National Police Week is this week from May 15-23 and the Burbank Police Department (BPD) is currently recruiting candidates to apply and join their team. As of May 1, 2023 the department has 148 of the 160 budgeted sworn police positions filled leaving them at 93% staffed.
Since the start of this year the BPD has hired three new people and nine officers the previous year. Since 2021 there has been a total of 27 hires in the department and 16 separations, leaving them in a deficit of officers. “One of the challenges that law enforcement is facing throughout the United States is retirements,” said Lieutenant Derek Green.
Between the new recruits and the retirements the BPD keeps finding itself in a catch up phase. “We still have the staff we need on the streets,” said Green. “We still have the patrol officers out there 24 hours a day.” In the next three to five years the BPD is expecting to lose 23% of their staff to retirements so their recruitment efforts are extremely important to growing and reaching the budgeted sworn police positions.
A few years ago the BPD secured grant funding through the City of Burbank to test recruits year round allowing for new testing cycles to take place every 28 days. Prior to this funding the BPD only held hiring a couple times a year because the cost of staging and initiating tests was too high. Now the BPD faces another big challenge which is getting the applicants.
The hiring process is broken down into eight steps. After the online application is turned in, recruits must pass the National Testing Network exam with a 70% or higher. The exam isn’t police specific but focuses more on basic reading and writing comprehension as well as some memorization. “A lot of our job is writing, so strong writers are going to excel in this profession,” said Green who emphasized how important it is to be articulate when writing police reports.
If someone passes the written exam then they are pushed through to the physical agility test (PAT) which needs to be completed in under two minutes. The test is done at the Burbank Police Department Firing Range and simulates an urban foot pursuit that an officer might face in the field. Both men and women must complete the same PAT and have two chances to complete it. While most people with a decent level of physical ability can complete the course, this is where many people fail the hiring process. The hardest challenge has been the wall at the beginning of the course. You can see a video of the PAT course here. After passing the PAT, candidates must then undergo an oral interview, an interview with the Chief and BPD Command staff, a background check, and finally a psychological and medical exam.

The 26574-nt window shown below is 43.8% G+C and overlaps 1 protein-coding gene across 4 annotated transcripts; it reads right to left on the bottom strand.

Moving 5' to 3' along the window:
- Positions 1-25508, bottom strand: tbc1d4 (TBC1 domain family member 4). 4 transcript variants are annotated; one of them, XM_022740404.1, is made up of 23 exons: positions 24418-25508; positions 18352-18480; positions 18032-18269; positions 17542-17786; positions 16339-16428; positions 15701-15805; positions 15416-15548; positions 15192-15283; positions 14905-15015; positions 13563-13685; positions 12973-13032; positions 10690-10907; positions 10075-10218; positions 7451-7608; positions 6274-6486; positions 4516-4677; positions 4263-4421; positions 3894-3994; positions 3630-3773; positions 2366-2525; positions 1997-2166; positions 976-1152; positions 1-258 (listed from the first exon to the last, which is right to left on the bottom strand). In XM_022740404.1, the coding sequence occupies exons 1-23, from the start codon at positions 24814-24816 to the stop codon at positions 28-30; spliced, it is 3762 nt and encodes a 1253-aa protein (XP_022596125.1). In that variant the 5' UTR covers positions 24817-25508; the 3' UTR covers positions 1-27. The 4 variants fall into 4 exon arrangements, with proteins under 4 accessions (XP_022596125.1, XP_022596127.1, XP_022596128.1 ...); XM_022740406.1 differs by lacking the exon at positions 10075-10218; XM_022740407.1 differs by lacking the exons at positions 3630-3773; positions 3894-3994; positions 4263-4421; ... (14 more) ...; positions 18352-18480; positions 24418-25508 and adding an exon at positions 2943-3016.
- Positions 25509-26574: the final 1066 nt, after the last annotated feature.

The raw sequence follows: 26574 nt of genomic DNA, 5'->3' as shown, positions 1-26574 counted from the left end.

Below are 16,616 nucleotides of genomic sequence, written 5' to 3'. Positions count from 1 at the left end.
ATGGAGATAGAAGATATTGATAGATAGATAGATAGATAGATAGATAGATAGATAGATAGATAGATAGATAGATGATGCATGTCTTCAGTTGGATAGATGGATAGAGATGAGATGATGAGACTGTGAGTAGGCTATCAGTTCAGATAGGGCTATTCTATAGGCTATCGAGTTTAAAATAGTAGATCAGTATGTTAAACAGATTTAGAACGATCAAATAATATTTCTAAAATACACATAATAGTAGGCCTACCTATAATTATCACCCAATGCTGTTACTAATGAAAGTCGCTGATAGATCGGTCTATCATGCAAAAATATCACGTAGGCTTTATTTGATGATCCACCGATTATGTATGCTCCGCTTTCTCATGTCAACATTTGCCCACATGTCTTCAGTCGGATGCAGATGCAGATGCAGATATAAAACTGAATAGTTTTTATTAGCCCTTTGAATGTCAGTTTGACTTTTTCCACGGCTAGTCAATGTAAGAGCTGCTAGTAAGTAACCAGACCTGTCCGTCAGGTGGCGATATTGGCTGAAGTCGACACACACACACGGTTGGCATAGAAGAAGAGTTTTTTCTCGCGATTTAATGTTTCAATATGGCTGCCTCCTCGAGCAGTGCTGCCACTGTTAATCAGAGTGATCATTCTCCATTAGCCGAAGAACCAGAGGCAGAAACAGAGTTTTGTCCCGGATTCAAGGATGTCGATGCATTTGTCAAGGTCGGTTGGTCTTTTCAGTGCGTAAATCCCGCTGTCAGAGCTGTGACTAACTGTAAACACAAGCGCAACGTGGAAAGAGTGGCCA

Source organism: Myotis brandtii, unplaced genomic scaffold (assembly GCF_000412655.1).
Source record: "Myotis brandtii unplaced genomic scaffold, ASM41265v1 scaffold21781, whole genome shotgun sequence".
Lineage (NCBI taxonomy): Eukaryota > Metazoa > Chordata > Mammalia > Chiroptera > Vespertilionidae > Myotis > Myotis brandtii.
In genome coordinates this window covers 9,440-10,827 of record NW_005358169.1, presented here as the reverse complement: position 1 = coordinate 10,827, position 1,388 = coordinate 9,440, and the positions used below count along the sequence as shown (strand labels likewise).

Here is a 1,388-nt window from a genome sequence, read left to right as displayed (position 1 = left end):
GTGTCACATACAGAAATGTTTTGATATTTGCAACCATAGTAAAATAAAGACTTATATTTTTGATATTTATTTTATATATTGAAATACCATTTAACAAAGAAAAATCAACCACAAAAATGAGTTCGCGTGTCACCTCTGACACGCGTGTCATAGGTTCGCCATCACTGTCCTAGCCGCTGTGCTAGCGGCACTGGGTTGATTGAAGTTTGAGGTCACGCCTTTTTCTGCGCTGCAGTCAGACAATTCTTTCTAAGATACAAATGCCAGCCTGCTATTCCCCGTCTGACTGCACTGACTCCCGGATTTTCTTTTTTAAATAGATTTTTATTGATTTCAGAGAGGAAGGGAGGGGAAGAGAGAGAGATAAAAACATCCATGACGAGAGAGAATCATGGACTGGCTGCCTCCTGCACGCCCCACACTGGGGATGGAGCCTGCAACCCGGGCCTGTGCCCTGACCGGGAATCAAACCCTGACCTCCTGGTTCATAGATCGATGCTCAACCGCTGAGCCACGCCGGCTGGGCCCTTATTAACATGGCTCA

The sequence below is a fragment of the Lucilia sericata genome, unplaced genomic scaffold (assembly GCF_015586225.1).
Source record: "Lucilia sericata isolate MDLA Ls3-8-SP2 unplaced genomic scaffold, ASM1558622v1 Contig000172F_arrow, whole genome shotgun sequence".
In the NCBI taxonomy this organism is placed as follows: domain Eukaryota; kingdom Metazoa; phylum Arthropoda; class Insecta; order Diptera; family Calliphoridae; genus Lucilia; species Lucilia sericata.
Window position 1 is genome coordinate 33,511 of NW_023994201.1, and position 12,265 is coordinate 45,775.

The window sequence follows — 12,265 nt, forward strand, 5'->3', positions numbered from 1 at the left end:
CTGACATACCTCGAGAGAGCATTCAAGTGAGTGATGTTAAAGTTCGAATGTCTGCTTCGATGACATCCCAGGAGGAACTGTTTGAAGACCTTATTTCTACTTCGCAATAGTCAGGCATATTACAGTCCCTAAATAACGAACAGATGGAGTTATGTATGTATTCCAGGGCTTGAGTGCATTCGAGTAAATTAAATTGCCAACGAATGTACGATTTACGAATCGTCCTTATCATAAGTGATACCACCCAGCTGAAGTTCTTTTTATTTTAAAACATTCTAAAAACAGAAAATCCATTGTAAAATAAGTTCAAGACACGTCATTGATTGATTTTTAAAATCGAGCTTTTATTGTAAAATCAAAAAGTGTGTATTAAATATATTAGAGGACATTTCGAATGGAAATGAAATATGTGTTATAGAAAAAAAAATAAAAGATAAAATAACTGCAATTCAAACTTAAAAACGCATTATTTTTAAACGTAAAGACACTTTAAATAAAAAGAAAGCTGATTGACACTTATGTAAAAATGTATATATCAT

While fewer and fewer people are wanting to pursue law enforcement as a career, the BPD is working hard at making recruitment transparent and easily accessible. They recently launched a mobile-friendly website, www.joinBPD.org, that answers all your hiring questions. “If somebody messages us through our website, it goes directly to our staff here,” said Green. “We basically have focused on this concierge service concept where the minute somebody shows interest in our department, we’re literally calling them back, if not within an hour or two, it’s within minutes.”
BPD has also put together a 2023-2025 Sworn Recruitment Plan and one of their biggest priorities right now is to create more diversity throughout the the department. Currently there are 17 sworn female officers, making up 12% of the department. Burbank supports the 30×30 Initiative that pledges to increase participation of women in law enforcement to 30% by the year 2030.
As a hiring incentive, BPD is now offering lateral applicants a bonus of 120 hours of vacation as well as 120 hours of sick time beginning at the date of hire. Recruit applicants will receive a bonus of 80 hours of vacation and 80 hours of sick time upon academy graduation. Another incentive is that the city will pay for 75% of your college tuition while working for the BPD.
Once in the department there are many specialty assignments available to police officers to develop and advance their law enforcement career and promote to higher ranks. Some of those assignments include the Traffic Bureau, K-9 handler, S.W.A.T., Air Support, Detectives, Field Training Officers, Gang Enforcement, School Resource Officers, Mental Health Evaluation Team, Bike Patrol, and Community Resource Officers.
Non-sworn positions are also very important to the department and Burbank’s public safety career opportunities include Communications/911 Operators, Jailers, Forensic Specialists, Records Technicians, and more.
For more information on joining the BPD and the hiring process, visit their website here.